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« Reply #66 on: September 26, 2013, 03:30:13 AM »


relationship buliders

People who talk like this I also assume don't know what friendship means. Get back to networking.

 Well, us insipid types have our own lingo I guess
Don't worry. I got reprimanded for saying "resume building"

We don't build skyscrapers anymore, we do resumes now.
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« Reply #67 on: September 26, 2013, 09:34:18 AM »

Because it's better to walk in solitude.
Hey I'll walk with you.


Well, there goes William's solitude....
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« Reply #68 on: September 26, 2013, 11:09:23 AM »

Friends are a liability.  An enemy will never betray you.  His motives are always known. 

Life without liabilities is boring and pointless. Ask Jesus.

Yes.  See how many of his "friends" stuck around when he was crucified.
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« Reply #69 on: September 26, 2013, 11:18:22 AM »

Friends are a liability.  An enemy will never betray you.  His motives are always known. 

Life without liabilities is boring and pointless. Ask Jesus.

Yes.  See how many of his "friends" stuck around when he was crucified.
Meh, it seems to have turned out ok in the end.
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« Reply #70 on: September 26, 2013, 12:53:25 PM »

Because it's better to walk in solitude.
Hey I'll walk with you.

We can even stop to eat at Papa Johns if you want, give alms back to John

No, we'll go to one of those yummy Pitt places. Just score us some Steelers tickets and we can talk.
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« Reply #71 on: September 26, 2013, 01:16:00 PM »

Because it's better to walk in solitude.
Hey I'll walk with you.

We can even stop to eat at Papa Johns if you want, give alms back to John

No, we'll go to one of those yummy Pitt places. Just score us some Steelers tickets and we can talk.

Because it's better to walk in solitude er,...to an eatery and then to a Steelers game, talking all the while.
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« Reply #72 on: September 26, 2013, 01:41:57 PM »

Because it's better to walk in solitude.
Hey I'll walk with you.

We can even stop to eat at Papa Johns if you want, give alms back to John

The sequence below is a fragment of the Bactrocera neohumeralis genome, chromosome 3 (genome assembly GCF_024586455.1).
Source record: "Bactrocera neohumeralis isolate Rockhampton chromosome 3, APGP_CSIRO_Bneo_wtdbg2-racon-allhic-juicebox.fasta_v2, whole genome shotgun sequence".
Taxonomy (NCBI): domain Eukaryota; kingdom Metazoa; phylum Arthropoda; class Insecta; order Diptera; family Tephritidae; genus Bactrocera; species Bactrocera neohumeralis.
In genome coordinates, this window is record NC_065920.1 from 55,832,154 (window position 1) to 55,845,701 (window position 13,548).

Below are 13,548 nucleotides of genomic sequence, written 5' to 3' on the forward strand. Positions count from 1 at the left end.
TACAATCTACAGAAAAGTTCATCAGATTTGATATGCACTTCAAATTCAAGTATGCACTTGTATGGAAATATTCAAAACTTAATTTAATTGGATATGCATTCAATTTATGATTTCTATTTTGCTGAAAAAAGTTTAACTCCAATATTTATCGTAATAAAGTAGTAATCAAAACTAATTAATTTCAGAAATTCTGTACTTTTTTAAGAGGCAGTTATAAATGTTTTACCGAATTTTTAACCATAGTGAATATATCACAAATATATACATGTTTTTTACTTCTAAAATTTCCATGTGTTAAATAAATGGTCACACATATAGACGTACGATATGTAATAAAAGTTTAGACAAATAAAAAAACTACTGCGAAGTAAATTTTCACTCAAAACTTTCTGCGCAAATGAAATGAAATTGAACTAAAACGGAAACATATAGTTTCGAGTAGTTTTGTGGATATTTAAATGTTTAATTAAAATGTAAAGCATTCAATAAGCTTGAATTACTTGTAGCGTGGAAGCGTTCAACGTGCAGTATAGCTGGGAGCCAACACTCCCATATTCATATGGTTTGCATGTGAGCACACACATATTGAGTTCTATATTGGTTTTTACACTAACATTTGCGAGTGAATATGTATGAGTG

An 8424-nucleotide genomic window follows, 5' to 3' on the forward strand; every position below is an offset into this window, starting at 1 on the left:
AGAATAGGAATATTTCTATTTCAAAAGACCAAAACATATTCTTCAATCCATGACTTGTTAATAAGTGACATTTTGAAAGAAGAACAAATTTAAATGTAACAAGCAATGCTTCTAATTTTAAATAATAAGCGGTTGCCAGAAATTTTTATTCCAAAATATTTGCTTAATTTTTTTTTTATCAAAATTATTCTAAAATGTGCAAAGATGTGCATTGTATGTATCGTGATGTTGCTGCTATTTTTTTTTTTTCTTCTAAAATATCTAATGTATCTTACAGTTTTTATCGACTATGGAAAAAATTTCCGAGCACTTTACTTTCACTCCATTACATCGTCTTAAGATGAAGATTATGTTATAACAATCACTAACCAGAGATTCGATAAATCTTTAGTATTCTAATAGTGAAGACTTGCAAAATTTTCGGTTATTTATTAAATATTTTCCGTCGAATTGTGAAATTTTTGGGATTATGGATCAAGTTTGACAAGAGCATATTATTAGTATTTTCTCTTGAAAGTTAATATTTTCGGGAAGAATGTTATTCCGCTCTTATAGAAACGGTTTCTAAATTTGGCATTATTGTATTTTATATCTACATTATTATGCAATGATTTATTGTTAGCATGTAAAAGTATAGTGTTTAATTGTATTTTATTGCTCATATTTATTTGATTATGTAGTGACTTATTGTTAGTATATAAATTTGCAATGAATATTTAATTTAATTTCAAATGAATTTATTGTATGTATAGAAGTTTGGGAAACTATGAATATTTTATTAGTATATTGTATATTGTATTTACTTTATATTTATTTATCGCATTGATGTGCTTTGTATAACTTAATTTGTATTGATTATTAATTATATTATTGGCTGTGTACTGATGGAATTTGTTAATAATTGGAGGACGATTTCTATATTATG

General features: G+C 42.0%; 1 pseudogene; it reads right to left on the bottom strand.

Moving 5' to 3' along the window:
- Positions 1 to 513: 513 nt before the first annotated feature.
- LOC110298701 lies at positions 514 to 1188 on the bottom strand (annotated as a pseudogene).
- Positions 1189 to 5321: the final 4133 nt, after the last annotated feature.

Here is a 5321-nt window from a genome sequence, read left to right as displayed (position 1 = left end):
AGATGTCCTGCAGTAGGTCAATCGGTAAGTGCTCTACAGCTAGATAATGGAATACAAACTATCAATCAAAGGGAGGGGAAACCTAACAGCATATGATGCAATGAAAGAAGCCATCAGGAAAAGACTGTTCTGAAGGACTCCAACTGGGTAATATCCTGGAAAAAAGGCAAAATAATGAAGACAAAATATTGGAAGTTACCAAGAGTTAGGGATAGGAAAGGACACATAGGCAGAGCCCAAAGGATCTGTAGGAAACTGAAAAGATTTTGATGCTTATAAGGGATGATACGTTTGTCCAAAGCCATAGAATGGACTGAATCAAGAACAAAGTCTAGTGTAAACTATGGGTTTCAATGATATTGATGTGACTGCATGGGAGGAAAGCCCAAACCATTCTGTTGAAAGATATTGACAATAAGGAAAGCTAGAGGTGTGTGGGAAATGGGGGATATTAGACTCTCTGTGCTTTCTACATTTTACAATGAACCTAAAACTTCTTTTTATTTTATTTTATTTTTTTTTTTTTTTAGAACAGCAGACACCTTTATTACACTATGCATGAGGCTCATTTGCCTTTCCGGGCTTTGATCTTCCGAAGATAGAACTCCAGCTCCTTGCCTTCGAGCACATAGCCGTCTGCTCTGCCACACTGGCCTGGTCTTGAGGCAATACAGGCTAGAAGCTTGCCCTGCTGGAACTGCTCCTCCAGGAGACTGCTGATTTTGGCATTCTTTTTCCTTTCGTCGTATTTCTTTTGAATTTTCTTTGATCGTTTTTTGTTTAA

No, we'll go to one of those yummy Pitt places. Just score us some Steelers tickets and we can talk.
DUDE I COULDA GOT TWO TICKETS FOR 160!!!

SMH
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« Reply #73 on: September 26, 2013, 02:12:26 PM »

But why should we look to the ancients on friendships?

Because they had money and slaves and copious leisure.
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« Reply #74 on: September 26, 2013, 04:45:30 PM »

Ionnis could weigh in cause I think he is one of the few people other than myself that has read much in the way of literature about friendship throughout the tradition.

If anyone else had, friend would be a rarely uttered word.

Why would any amount of literature change the contemporary meaning of the word "friend"?

Because people would come to understand the history of friendship across the world, specifically that one would make only a handful of friends over his life, that these friendships were valued above almost everything, and that these people in America whom we call "friends" are usually nothing of the sort. As much as orthonorm likes to rag on C.S. Lewis (who is not always my favorite either), he definitely got it right when he observed that friendship was dying in the 20th century Anglosphere. When we use the contemporary sense of the word friend it is hard to imagine, for example, how the philosophers of ancient Greece could have had so many different views on whether polyphilia (having many friends) was an acceptable or desirable practice or how Cicero could have written an entire treatise on friendship. Lamentably, having corrupted the word friend into being nearly synonymous with acquaintance, we no longer have a word in the English language which adequately describes friendship as it was known to the ancients. And now it seems to me that we have not only lost the concept of friendship, but that we have even lost the ability to form friendships, because of our own collective ignorance as to the meaning of the word friend.